US 5781045 A
A predriver circuit for current switching, di/dt, noise control for high current load devices is disclosed. Parallel weak pull up and pull down circuit paths are combined with strong pull up and pull down circuit paths, respectively, to provide control over the rate of change of current through the load during predetermined turn-on and turn-off time periods. Predriver control for both NMOS driver, current sink NMOS, and PMOS driver, current source PMOS, are demonstrated. The predriver circuit provides control of the rate of current switching through the load without excessive delay in fully turning on or off the load device.
1. A circuit for providing controlled shut down of an electronic device, the circuit comprising:
an input line;
a first transistor having a first current flow capacity, the input line being connected to the gate of the first transistor;
a second transistor having a greater second current flow capacity, the input line being connected to the gate of the second transistor;
an output line connected to the respective drains of the first and second transistors;
current limiting means connected between the source of the second transistor and a ground line, for conducting current between the second transistor and the ground line at a first rate when a voltage above a preselected threshold voltage is applied between the input line and the ground line, and for limiting current flow between the second transistor and the ground line to a second rate less than the first rate when a voltage less than the preselected threshold is applied, the input of the current limiting means connected to the source of the second transistor; and
the ground line also being connected to the source of the first transistor.
2. The circuit of claim 1 wherein the current limiting means comprises a diode connected transistor having a drain connected to the source of the second transistor, and a source connected to the ground line.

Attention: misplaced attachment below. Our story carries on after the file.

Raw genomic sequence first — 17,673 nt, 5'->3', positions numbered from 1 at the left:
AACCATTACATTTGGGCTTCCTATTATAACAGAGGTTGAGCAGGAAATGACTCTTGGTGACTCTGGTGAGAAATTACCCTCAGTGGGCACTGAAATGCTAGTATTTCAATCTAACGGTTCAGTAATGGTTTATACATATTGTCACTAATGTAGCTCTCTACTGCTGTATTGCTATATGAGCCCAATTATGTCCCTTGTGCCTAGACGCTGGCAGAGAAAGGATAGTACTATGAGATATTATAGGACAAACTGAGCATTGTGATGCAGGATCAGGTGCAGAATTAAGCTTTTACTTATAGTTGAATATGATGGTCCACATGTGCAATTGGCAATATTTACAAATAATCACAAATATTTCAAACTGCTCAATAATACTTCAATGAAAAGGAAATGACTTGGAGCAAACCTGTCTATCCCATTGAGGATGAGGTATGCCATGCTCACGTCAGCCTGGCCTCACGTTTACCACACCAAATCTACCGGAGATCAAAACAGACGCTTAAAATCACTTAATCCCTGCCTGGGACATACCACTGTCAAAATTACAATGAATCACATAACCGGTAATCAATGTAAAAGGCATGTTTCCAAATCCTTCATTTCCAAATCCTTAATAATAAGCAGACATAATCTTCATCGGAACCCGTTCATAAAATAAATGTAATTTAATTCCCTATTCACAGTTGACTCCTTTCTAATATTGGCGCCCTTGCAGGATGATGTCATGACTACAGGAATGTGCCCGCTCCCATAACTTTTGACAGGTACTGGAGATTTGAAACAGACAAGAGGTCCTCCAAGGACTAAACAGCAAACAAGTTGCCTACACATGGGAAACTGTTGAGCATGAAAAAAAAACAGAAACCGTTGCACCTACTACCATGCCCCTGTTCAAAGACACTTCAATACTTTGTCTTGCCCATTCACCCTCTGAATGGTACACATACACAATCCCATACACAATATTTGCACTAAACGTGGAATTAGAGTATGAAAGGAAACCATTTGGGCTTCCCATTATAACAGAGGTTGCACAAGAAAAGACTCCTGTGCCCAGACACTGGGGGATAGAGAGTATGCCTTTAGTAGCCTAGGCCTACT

3. The circuit of claim 1 wherein the current limiting means comprises a third transistor having a drain connected to the source of the second transistor, and a source connected to the ground line, and an inverter connected between the predriver output line and the gate of the third transistor.
4. The circuit of claim 1 including a power transistor having a gate connected to the predriver output and having a threshold voltage below which current does not flow through the power transistor.
5. The circuit of claim 4 wherein the current limiting means comprises a diode connected transistor having a drain connected to the source of the second transistor, and a source connected to the voltage plane, and wherein the diode connected transistor has a threshold voltage greater than the threshold voltage of the power transistor, such that upon switching the input line when the output voltage is high, the diode connected transistor blocks further current flow through the second transistor prior to shutoff of the power transistor, and wherein the power transistor shuts off while the output voltage is dropping at a limited rate limited by the first transistor.
6. A method of operating a predriver circuit having an input and having an output connected to an output device, the method comprising:
providing a first input voltage to the input;
while providing the first voltage to the input, maintaining the output at a first output voltage;
switching the voltage at the input to a different second input voltage;
in response to switching to the second input voltage, transitioning the output voltage from the first output voltage to a different second output voltage;
transitioning the output voltage in at least two phases;
a first transitioning phase comprising changing from the first output voltage at a first rate to an intermediate output voltage having a value intermediate the first and second output voltages;
a second transitioning phase comprising changing from the intermediate output voltage at a slower second rate to the second output voltage;